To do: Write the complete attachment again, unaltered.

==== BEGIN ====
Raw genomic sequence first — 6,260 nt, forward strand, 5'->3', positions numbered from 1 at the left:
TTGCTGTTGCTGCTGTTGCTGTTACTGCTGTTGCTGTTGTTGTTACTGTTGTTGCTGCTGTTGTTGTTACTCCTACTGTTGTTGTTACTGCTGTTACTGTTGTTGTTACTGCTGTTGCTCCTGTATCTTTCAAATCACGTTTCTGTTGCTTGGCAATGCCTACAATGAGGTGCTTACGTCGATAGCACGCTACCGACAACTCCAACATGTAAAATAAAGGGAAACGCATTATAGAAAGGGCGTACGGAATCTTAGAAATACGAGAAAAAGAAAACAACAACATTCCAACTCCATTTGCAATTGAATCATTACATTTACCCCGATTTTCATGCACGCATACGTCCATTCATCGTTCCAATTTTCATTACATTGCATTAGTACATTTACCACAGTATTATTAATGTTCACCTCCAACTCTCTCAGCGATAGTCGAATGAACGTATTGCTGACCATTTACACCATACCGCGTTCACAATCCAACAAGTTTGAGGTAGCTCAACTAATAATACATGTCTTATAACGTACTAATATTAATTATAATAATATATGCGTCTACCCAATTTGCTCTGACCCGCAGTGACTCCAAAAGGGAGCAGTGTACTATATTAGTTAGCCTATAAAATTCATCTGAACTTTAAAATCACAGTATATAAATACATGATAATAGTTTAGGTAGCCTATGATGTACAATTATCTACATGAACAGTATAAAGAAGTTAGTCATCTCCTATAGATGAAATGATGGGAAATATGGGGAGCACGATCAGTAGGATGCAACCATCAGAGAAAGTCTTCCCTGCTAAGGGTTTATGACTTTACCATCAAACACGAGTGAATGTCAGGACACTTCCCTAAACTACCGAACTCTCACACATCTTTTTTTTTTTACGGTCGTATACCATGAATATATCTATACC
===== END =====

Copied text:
Raw genomic sequence first — 6,260 nt, forward strand, 5'->3', positions numbered from 1 at the left:
TTGCTGTTGCTGCTGTTGCTGTTACTGCTGTTGCTGTTGTTGTTACTGTTGTTGCTGCTGTTGTTGTTACTCCTACTGTTGTTGTTACTGCTGTTACTGTTGTTGTTACTGCTGTTGCTCCTGTATCTTTCAAATCACGTTTCTGTTGCTTGGCAATGCCTACAATGAGGTGCTTACGTCGATAGCACGCTACCGACAACTCCAACATGTAAAATAAAGGGAAACGCATTATAGAAAGGGCGTACGGAATCTTAGAAATACGAGAAAAAGAAAACAACAACATTCCAACTCCATTTGCAATTGAATCATTACATTTACCCCGATTTTCATGCACGCATACGTCCATTCATCGTTCCAATTTTCATTACATTGCATTAGTACATTTACCACAGTATTATTAATGTTCACCTCCAACTCTCTCAGCGATAGTCGAATGAACGTATTGCTGACCATTTACACCATACCGCGTTCACAATCCAACAAGTTTGAGGTAGCTCAACTAATAATACATGTCTTATAACGTACTAATATTAATTATAATAATATATGCGTCTACCCAATTTGCTCTGACCCGCAGTGACTCCAAAAGGGAGCAGTGTACTATATTAGTTAGCCTATAAAATTCATCTGAACTTTAAAATCACAGTATATAAATACATGATAATAGTTTAGGTAGCCTATGATGTACAATTATCTACATGAACAGTATAAAGAAGTTAGTCATCTCCTATAGATGAAATGATGGGAAATATGGGGAGCACGATCAGTAGGATGCAACCATCAGAGAAAGTCTTCCCTGCTAAGGGTTTATGACTTTACCATCAAACACGAGTGAATGTCAGGACACTTCCCTAAACTACCGAACTCTCACACATCTTTTTTTTTTTACGGTCGTATACCATGAATATATCTATACC